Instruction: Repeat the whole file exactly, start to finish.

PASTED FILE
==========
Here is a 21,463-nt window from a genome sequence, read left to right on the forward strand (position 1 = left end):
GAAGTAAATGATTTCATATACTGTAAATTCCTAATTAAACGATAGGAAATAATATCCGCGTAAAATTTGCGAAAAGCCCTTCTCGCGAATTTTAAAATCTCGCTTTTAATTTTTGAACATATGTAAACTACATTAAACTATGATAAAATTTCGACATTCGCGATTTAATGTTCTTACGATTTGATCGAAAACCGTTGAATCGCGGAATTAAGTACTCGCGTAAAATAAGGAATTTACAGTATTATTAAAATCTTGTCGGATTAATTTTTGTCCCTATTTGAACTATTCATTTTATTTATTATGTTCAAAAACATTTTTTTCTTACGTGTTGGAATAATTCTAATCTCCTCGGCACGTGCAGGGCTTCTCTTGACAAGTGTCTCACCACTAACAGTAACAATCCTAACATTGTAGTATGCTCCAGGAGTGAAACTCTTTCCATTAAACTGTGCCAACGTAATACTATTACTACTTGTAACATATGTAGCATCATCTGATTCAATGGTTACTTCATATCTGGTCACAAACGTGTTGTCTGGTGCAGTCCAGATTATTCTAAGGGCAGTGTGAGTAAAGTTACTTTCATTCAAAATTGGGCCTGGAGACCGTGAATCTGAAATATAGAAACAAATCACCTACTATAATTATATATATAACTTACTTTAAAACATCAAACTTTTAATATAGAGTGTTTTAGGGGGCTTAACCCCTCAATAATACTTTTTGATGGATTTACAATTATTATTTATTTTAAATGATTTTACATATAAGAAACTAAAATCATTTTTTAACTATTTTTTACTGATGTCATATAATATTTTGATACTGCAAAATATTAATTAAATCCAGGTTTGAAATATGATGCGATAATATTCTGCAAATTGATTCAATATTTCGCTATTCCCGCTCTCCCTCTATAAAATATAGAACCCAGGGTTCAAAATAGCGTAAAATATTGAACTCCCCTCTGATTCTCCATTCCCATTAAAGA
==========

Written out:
Here is a 21,463-nt window from a genome sequence, read left to right on the forward strand (position 1 = left end):
GAAGTAAATGATTTCATATACTGTAAATTCCTAATTAAACGATAGGAAATAATATCCGCGTAAAATTTGCGAAAAGCCCTTCTCGCGAATTTTAAAATCTCGCTTTTAATTTTTGAACATATGTAAACTACATTAAACTATGATAAAATTTCGACATTCGCGATTTAATGTTCTTACGATTTGATCGAAAACCGTTGAATCGCGGAATTAAGTACTCGCGTAAAATAAGGAATTTACAGTATTATTAAAATCTTGTCGGATTAATTTTTGTCCCTATTTGAACTATTCATTTTATTTATTATGTTCAAAAACATTTTTTTCTTACGTGTTGGAATAATTCTAATCTCCTCGGCACGTGCAGGGCTTCTCTTGACAAGTGTCTCACCACTAACAGTAACAATCCTAACATTGTAGTATGCTCCAGGAGTGAAACTCTTTCCATTAAACTGTGCCAACGTAATACTATTACTACTTGTAACATATGTAGCATCATCTGATTCAATGGTTACTTCATATCTGGTCACAAACGTGTTGTCTGGTGCAGTCCAGATTATTCTAAGGGCAGTGTGAGTAAAGTTACTTTCATTCAAAATTGGGCCTGGAGACCGTGAATCTGAAATATAGAAACAAATCACCTACTATAATTATATATATAACTTACTTTAAAACATCAAACTTTTAATATAGAGTGTTTTAGGGGGCTTAACCCCTCAATAATACTTTTTGATGGATTTACAATTATTATTTATTTTAAATGATTTTACATATAAGAAACTAAAATCATTTTTTAACTATTTTTTACTGATGTCATATAATATTTTGATACTGCAAAATATTAATTAAATCCAGGTTTGAAATATGATGCGATAATATTCTGCAAATTGATTCAATATTTCGCTATTCCCGCTCTCCCTCTATAAAATATAGAACCCAGGGTTCAAAATAGCGTAAAATATTGAACTCCCCTCTGATTCTCCATTCCCATTAAAGA